Olson, L. R., Cadge, W., & Harrison, J. T. (2006). Religion and public opinion about same-sex marriage. Social Science Quarterly, 87, 340–360.Find this resource:

                                                                  Pettigrew, T. F. (2008). Future directions for intergroup contact theory and research. International Journal of Intercultural Relations, 32, 187–199.Find this resource:

                                                                    Pettigrew, T. F., & Tropp, L. R. (2008). How does intergroup contact reduce prejudice? Meta-analytic tests of three nations. European Journal of Social Psychology, 38, 922–934.Find this resource:

                                                                      Protassova, E. (2008). Teaching Russian as a heritage language in Finland. Heritage Language Journal, 6, 127–152.Find this resource:

                                                                        Riek, B. M., Mania, E. W., & Gaertner, S. L. (2006). Intergroup threat and the integrated threat theory: A meta-analytic review. Personality and Social Psychology Review, 10, 336–353.Find this resource:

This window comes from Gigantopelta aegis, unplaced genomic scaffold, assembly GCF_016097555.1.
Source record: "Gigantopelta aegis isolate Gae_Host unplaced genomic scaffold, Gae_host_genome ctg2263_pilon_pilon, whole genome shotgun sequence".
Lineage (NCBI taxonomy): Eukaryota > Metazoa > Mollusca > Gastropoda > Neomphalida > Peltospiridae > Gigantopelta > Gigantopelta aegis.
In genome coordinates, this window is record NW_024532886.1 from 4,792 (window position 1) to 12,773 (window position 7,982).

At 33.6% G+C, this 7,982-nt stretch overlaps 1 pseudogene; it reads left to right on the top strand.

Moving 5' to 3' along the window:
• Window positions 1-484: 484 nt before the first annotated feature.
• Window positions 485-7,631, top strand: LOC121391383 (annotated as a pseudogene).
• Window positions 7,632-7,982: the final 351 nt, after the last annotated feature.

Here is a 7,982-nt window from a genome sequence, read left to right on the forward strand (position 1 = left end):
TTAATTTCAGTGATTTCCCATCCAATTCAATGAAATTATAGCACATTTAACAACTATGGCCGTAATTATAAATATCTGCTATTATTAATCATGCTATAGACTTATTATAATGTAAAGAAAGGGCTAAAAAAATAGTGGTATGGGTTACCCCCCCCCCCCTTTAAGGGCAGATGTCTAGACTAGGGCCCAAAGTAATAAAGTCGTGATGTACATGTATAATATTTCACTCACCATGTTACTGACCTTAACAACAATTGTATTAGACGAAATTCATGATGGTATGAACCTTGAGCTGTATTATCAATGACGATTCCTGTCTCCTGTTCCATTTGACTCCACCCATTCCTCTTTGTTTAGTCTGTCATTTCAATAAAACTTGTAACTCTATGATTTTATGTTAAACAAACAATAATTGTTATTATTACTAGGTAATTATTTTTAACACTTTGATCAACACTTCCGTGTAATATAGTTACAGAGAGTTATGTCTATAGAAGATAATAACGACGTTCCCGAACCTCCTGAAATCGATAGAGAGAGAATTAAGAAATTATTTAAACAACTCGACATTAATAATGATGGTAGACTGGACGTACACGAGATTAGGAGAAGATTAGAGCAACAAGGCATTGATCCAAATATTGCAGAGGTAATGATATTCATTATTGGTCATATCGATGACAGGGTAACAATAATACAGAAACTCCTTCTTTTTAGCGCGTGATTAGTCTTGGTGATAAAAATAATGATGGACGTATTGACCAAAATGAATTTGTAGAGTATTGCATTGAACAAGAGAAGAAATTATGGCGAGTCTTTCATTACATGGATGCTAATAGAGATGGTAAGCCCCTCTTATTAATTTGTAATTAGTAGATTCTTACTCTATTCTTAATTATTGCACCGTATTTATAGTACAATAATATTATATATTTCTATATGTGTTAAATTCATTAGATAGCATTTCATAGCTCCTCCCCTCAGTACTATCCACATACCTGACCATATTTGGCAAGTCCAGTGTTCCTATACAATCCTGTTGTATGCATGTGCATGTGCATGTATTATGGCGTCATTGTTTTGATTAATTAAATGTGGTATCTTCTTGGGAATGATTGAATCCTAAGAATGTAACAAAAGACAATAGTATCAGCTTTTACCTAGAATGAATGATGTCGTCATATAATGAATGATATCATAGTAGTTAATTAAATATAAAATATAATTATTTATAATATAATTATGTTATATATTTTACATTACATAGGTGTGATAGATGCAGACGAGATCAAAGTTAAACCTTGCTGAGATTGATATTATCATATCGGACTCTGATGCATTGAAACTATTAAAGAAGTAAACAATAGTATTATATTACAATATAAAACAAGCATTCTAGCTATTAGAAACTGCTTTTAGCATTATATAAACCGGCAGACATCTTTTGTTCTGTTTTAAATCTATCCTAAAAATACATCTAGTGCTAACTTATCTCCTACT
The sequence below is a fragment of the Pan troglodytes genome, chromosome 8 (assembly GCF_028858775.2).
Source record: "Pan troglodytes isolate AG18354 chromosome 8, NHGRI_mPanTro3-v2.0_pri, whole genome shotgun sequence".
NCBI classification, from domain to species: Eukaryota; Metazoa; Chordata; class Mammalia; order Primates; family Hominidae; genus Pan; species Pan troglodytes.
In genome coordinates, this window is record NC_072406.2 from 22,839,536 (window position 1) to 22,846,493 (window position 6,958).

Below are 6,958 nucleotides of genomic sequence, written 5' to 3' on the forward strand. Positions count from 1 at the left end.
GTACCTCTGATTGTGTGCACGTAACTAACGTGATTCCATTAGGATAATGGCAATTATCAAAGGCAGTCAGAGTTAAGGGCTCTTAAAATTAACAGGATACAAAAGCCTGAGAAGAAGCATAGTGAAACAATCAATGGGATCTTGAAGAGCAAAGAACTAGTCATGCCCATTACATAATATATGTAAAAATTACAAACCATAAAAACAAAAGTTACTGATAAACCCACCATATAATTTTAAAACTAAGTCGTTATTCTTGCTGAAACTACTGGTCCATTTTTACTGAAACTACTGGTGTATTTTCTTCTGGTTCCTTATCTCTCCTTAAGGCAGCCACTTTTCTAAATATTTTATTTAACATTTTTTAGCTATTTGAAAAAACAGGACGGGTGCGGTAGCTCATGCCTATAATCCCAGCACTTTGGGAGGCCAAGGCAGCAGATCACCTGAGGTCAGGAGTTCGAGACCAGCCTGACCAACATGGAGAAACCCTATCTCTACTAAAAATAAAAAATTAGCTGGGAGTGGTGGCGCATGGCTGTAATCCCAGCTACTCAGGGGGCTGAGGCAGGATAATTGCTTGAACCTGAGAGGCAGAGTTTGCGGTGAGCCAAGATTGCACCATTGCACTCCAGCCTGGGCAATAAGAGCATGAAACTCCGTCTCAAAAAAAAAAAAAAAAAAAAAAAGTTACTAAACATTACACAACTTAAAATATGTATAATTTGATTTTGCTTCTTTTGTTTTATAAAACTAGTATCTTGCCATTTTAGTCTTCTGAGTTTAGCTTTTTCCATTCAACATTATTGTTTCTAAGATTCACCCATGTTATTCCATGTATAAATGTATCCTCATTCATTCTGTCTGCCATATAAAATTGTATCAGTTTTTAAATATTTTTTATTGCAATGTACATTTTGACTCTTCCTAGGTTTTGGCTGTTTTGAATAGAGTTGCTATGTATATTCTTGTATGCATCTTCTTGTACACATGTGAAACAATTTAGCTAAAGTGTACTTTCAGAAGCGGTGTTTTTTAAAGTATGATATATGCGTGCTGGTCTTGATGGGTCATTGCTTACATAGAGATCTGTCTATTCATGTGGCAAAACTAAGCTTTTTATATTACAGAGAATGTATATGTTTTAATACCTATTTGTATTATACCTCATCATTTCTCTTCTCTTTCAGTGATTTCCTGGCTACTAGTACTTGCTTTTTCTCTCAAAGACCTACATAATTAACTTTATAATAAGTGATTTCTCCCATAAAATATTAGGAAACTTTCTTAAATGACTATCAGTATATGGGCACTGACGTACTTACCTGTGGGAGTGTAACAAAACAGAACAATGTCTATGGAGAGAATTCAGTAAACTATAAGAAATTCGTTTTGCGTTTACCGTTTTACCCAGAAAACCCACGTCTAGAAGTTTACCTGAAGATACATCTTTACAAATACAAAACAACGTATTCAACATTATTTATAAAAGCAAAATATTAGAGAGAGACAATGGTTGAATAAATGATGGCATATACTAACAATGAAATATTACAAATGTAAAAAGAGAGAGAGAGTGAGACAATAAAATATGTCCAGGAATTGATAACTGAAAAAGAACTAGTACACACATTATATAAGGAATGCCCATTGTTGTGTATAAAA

Scheibner, G., & Morrison, T. (2009). Attitudes towards Polish immigrants to the Republic of Ireland: An integrated threat analysis. Ethnic and Racial Studies, 32, 1431–1448.Find this resource:

                                                                            Sherif, M. (1966). Group conflict and cooperation. London: Routledge.Find this resource:

                                                                              Spence, P. (2015, July 10). Same-sex marriage will make us all richer, say economists. The Telegraph Online.Find this resource:

                                                                                Stephan, W. G., Diaz-Looving, R., & Duran, A. (2000). Integrated threat theory and intercultural attitudes: Mexico and the United States. Journal of Cross-Cultural Psychology, 31, 240–249.Find this resource:

                                                                                  Stephan, W. G., & Stephan, C. W. (1993). Cognition and affect in stereotyping: Parallel interactive networks. In D. M. Mackie & D. L. Hamilton (Eds.), Affect, cognition, and stereotyping: Interactive processes in group perception (pp. 111–136). Orlando, FL: Academic Press.Find this resource:

                                                                                    Stephan, W. G., & Stephan, C. W. (1996). Predicting prejudice. International Journal of Intercultural Relations, 20, 409–426.Find this resource: